WHAT IS IT about driving strange cars in foreign lands that turns nice ordinary people into the Macbeths, or George and Martha Bluebeard? For 11 months and two weeks of the year, they get along okay and fight clean. But for those two precious weeks of vacation they get locked in mortal combat, with no holds barred.
My husband and I used to be like that. A harmonious couple with a tidy division of labor that serves pretty well. I drive. My husband navigates. I practically grew up behind the wheel, while he got a license only as an aid to check-cashing. Besides, he has a dandy sense of direction, and I still get lost on the way to my parents' house. It's really a good system.
But we have never managed to export it.
So we have missed great national treasures and spectacular sights by a mile. We've had to skip whole towns to make up lost time. In fact, my husband still insists we've never been to Spain, at all.
After screaming "Which way? Which fork? What do I do?" for a mile, to be answered by a maddening "Just a minute," I have pulled off major highways and refused to budge. You can lose a lot of time, and respect that way.
Of course, turning right on English roads, directly into oncoming traffic hardly counts. Ditto turning left.
But you can count the rubber meals we finally in-digested because one of us was always looking for "just one more place." And the dives we have slept in, for the same reason.
We finally decided something had to be done. After all, it all boils down to nothing more than impatience, intransigence, tyranny, guilt, self-doubt, masochism and so on. Just your average, every day human emotions. And what's that to sophisticated world travelers?
It's a piece of cake, folks. We've done all the work for you. Now, all you have to do is follow the Daniels' Decalogue, and you're home free.
1. Start by taking the pledge, "I shall never, under any circumstance, allude to past disasters. No matter how much he/she provokes me." On second thought, better start each day with that little exercise.
2. Before setting your mind and your itinerary in concrete, try looking at a map. Preferably a new one. They change things when you're not looking. It might help to know beforehand that you can't get from here to there.
3. It's not infra dig to listen to the last people who made "your" trip. Nor is it a sign of weakness to mark the map. But, forget those big fat felt tip pens. They blur where you're going, obliterate where you've been and leave you smack in the middle of a battlefield. Your own.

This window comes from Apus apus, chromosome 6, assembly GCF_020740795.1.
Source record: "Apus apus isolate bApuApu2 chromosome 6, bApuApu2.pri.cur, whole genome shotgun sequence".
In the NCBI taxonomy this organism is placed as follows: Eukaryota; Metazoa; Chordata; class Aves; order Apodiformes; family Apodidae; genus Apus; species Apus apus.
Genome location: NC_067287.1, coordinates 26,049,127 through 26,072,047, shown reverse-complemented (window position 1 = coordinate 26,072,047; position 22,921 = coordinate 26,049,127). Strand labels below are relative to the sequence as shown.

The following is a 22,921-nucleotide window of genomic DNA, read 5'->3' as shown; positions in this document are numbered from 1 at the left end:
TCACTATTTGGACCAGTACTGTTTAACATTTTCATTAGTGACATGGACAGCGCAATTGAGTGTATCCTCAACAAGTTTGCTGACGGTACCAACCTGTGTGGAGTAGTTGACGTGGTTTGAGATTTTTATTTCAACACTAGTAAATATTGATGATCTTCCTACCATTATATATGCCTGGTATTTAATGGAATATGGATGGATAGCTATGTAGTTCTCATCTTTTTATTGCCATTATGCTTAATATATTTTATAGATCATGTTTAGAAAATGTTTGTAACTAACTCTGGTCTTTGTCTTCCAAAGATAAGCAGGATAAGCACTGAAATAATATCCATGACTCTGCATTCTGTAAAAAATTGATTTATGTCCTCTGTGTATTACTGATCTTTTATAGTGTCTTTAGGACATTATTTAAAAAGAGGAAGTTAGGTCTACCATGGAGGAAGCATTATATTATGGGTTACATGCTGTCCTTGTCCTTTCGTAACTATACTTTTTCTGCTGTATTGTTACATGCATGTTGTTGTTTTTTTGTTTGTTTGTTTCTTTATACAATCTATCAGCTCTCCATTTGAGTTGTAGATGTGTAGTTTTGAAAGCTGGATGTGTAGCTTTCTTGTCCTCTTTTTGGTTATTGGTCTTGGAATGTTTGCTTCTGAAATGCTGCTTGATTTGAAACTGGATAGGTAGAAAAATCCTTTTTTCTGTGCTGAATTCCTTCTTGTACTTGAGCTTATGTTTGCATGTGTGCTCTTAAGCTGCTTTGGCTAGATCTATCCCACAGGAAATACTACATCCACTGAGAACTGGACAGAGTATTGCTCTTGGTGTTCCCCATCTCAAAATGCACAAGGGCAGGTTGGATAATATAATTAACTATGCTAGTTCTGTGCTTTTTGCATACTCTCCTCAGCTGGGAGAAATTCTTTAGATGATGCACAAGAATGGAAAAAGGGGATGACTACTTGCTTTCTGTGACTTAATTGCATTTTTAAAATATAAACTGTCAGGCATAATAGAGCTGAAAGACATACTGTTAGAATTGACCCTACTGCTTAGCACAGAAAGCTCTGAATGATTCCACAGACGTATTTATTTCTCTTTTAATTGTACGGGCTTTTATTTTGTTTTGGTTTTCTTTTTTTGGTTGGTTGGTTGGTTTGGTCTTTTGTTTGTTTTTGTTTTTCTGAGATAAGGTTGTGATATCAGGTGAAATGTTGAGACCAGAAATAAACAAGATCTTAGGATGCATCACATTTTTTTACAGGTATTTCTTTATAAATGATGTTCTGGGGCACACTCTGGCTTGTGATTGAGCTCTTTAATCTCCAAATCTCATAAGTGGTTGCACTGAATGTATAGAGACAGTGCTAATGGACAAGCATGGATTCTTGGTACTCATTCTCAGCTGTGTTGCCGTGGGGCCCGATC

4. The manual shift. If you're out of practice, stalling out will gall you, and "reverse" will humiliate you. If you can't rehearse a little, try the joystick on your videogame player. That's Pacman with a purpose.
5. If you think "90" means miles per hour, you may raise your consciousness by meeting the local constabulary. Yes, Virginia, they have them, too.
6. Accept the fact that you really can't cover 450 km (300 miles) a day. Unless you're prepared to miss that famous church, that stunning square, the glorious local food and drink and any serendipitous events along the way. In short, all the things you'll be going for in the first place.
7. Both driver and navigator will agree to answer a few civil questions and give each other some slight idea of coming events.
8. Alternate days for decision so each person has a turn to decide where to stop for lunch and when to stop for the night. That's equal opportunity to divvy the blame (and the responsibility).
9. Always use the facilities when you have the chance. The next pit stop is guaranteed to be beyond you.
Now, unless you really enjoy emotional roulette, or you think that a day without a fight is a day without fun, these rules should take care of everything. Except for driving in cities. Which cannot be done.
To begin with, the maps are a mess of little red arrows, all going in the wrong direction. Next, they're always closing off more and more of the really neat places you want to see. No cars, and no parking, either. (They claim it's landmark preservation. Not so. It's simple sadism, aimed at you.) In any event, you will always be trying to get around on a local holiday, during a transport strike or in the middle of rush hour. Or a combination of the above.
So, pay close attention to the 10th Commandment. And Bon Voyage.
10. As you near the city of your heart's desire, start looking for bright blue signs with a big white "P".
That's the international sign for parking which is in use all over the map. Pull into the very first one you find. There won't be one any closer to where you're going, so don't get cute.
Park. Lock. Step out onto the curb.
Then raise your hand and shout, "Taxi."
And leave the driving to them.